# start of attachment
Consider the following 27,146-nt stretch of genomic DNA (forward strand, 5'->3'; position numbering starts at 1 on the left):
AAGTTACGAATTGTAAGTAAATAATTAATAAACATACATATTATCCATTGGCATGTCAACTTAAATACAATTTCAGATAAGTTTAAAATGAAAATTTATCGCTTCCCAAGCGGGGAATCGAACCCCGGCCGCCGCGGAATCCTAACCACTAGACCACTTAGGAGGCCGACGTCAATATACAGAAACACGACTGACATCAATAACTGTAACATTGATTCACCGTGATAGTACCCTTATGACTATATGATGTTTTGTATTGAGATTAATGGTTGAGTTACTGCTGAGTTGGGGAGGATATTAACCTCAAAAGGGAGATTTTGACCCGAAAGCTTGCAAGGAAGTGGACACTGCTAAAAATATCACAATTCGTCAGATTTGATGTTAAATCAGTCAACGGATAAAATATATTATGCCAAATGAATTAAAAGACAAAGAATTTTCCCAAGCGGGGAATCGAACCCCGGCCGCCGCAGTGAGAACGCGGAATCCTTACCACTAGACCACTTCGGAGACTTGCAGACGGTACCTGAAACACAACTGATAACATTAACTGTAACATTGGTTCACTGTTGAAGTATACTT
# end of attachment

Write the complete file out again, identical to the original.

Consider the following 27,146-nt stretch of genomic DNA (forward strand, 5'->3'; position numbering starts at 1 on the left):
AAGTTACGAATTGTAAGTAAATAATTAATAAACATACATATTATCCATTGGCATGTCAACTTAAATACAATTTCAGATAAGTTTAAAATGAAAATTTATCGCTTCCCAAGCGGGGAATCGAACCCCGGCCGCCGCGGAATCCTAACCACTAGACCACTTAGGAGGCCGACGTCAATATACAGAAACACGACTGACATCAATAACTGTAACATTGATTCACCGTGATAGTACCCTTATGACTATATGATGTTTTGTATTGAGATTAATGGTTGAGTTACTGCTGAGTTGGGGAGGATATTAACCTCAAAAGGGAGATTTTGACCCGAAAGCTTGCAAGGAAGTGGACACTGCTAAAAATATCACAATTCGTCAGATTTGATGTTAAATCAGTCAACGGATAAAATATATTATGCCAAATGAATTAAAAGACAAAGAATTTTCCCAAGCGGGGAATCGAACCCCGGCCGCCGCAGTGAGAACGCGGAATCCTTACCACTAGACCACTTCGGAGACTTGCAGACGGTACCTGAAACACAACTGATAACATTAACTGTAACATTGGTTCACTGTTGAAGTATACTT